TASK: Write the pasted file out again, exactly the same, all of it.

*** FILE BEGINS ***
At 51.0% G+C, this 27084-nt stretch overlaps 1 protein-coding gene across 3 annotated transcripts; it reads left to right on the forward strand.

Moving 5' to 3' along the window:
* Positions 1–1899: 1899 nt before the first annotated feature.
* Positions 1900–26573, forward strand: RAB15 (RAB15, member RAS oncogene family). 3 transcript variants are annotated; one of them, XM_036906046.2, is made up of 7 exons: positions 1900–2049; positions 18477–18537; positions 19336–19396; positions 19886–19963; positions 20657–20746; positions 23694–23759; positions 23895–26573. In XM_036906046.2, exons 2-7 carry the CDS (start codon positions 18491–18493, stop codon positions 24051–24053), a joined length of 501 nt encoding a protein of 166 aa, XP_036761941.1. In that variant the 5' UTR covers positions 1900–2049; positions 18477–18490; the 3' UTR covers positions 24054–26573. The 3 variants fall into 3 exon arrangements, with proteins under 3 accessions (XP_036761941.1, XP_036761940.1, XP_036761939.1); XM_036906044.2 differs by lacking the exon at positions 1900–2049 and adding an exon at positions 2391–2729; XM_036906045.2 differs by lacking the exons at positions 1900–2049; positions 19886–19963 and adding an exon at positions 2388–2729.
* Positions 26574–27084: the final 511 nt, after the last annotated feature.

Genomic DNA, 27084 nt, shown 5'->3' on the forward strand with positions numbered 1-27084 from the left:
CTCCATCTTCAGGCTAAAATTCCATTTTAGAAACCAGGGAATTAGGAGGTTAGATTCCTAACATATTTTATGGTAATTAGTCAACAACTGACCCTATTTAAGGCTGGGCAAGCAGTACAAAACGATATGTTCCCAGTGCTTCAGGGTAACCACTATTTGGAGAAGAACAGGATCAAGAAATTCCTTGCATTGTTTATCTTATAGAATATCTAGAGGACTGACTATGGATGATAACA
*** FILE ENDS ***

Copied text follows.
At 51.0% G+C, this 27084-nt stretch overlaps 1 protein-coding gene across 3 annotated transcripts; it reads left to right on the forward strand.

Moving 5' to 3' along the window:
* Positions 1–1899: 1899 nt before the first annotated feature.
* Positions 1900–26573, forward strand: RAB15 (RAB15, member RAS oncogene family). 3 transcript variants are annotated; one of them, XM_036906046.2, is made up of 7 exons: positions 1900–2049; positions 18477–18537; positions 19336–19396; positions 19886–19963; positions 20657–20746; positions 23694–23759; positions 23895–26573. In XM_036906046.2, exons 2-7 carry the CDS (start codon positions 18491–18493, stop codon positions 24051–24053), a joined length of 501 nt encoding a protein of 166 aa, XP_036761941.1. In that variant the 5' UTR covers positions 1900–2049; positions 18477–18490; the 3' UTR covers positions 24054–26573. The 3 variants fall into 3 exon arrangements, with proteins under 3 accessions (XP_036761941.1, XP_036761940.1, XP_036761939.1); XM_036906044.2 differs by lacking the exon at positions 1900–2049 and adding an exon at positions 2391–2729; XM_036906045.2 differs by lacking the exons at positions 1900–2049; positions 19886–19963 and adding an exon at positions 2388–2729.
* Positions 26574–27084: the final 511 nt, after the last annotated feature.

Genomic DNA, 27084 nt, shown 5'->3' on the forward strand with positions numbered 1-27084 from the left:
CTCCATCTTCAGGCTAAAATTCCATTTTAGAAACCAGGGAATTAGGAGGTTAGATTCCTAACATATTTTATGGTAATTAGTCAACAACTGACCCTATTTAAGGCTGGGCAAGCAGTACAAAACGATATGTTCCCAGTGCTTCAGGGTAACCACTATTTGGAGAAGAACAGGATCAAGAAATTCCTTGCATTGTTTATCTTATAGAATATCTAGAGGACTGACTATGGATGATAACA